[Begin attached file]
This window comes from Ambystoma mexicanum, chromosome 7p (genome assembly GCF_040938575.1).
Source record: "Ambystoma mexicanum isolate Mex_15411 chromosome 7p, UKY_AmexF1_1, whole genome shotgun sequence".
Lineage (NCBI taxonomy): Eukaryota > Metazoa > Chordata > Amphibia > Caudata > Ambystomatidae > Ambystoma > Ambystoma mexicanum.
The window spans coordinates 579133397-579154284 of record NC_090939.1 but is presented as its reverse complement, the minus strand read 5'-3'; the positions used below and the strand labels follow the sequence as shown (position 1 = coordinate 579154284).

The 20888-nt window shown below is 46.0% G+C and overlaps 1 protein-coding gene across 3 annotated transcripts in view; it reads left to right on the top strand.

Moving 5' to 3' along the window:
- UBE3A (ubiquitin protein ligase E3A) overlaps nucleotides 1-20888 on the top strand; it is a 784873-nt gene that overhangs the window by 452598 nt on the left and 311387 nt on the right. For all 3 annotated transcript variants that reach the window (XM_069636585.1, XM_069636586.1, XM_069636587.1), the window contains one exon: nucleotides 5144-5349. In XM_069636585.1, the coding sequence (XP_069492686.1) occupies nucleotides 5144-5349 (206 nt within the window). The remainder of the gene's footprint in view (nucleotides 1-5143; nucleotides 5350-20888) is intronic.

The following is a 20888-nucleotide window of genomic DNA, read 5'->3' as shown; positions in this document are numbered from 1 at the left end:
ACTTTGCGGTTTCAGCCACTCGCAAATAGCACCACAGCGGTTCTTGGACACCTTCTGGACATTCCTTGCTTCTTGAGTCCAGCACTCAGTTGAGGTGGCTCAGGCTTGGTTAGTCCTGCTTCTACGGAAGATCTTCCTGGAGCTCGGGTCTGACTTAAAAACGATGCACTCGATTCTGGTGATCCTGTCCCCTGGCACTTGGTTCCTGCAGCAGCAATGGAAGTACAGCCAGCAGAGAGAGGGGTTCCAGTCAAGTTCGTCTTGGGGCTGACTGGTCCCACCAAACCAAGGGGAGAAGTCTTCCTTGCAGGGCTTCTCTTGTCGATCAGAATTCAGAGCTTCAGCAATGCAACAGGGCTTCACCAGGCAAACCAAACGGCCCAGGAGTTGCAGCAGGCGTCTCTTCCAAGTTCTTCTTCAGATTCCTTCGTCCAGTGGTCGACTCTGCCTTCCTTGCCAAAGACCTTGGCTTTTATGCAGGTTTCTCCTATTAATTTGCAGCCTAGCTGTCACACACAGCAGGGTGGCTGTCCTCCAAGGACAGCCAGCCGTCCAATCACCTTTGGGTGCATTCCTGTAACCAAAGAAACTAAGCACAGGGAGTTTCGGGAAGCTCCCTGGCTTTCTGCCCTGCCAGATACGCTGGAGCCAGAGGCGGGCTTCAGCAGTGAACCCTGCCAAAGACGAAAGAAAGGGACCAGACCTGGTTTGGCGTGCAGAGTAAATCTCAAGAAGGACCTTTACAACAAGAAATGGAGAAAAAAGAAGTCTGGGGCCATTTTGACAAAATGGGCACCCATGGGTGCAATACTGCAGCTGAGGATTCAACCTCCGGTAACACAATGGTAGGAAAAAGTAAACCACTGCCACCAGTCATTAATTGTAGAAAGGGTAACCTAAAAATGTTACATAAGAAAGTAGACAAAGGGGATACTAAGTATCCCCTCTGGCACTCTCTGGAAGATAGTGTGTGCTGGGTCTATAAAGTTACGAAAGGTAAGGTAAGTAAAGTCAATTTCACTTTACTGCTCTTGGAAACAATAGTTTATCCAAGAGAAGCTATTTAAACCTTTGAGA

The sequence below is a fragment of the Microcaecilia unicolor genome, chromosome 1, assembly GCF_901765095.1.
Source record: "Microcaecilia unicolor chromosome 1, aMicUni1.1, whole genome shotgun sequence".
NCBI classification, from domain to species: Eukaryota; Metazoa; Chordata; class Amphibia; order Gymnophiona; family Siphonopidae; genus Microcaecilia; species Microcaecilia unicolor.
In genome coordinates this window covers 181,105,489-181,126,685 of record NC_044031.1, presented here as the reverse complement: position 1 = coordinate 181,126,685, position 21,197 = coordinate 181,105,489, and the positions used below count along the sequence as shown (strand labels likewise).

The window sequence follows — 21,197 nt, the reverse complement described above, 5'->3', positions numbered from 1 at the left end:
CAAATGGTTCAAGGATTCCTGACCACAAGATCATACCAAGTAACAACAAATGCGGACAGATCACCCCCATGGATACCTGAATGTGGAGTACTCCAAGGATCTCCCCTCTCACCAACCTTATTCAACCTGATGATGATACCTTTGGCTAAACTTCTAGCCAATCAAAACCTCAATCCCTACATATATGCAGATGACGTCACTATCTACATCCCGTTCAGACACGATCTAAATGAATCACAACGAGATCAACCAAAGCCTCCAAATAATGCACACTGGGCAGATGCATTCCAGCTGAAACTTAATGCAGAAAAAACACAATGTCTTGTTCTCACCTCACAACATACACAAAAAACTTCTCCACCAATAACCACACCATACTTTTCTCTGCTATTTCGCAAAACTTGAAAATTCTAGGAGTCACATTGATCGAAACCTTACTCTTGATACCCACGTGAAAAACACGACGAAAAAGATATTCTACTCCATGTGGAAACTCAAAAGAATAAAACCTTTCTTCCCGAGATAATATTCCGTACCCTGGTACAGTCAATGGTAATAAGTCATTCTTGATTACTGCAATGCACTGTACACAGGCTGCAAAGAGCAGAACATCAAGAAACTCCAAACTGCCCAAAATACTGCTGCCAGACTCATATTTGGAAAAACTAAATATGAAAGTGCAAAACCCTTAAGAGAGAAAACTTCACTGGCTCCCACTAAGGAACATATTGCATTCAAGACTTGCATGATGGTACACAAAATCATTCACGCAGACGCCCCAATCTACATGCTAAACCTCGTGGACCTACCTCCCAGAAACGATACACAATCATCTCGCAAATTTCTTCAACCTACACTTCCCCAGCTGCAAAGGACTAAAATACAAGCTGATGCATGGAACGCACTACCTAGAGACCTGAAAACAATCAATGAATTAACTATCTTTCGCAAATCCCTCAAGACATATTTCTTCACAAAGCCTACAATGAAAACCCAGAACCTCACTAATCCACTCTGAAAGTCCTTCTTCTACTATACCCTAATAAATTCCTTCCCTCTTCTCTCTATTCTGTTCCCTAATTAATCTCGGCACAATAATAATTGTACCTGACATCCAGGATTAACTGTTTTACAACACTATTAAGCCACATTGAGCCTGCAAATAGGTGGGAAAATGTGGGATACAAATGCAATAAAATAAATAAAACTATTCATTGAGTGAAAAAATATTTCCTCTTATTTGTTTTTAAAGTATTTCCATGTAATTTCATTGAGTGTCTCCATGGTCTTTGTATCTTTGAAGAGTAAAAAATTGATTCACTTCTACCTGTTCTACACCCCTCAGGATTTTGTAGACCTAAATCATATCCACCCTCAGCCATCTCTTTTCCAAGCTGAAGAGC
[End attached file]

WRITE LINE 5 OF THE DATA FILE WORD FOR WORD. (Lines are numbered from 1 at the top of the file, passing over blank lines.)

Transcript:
The 20888-nt window shown below is 46.0% G+C and overlaps 1 protein-coding gene across 3 annotated transcripts in view; it reads left to right on the top strand.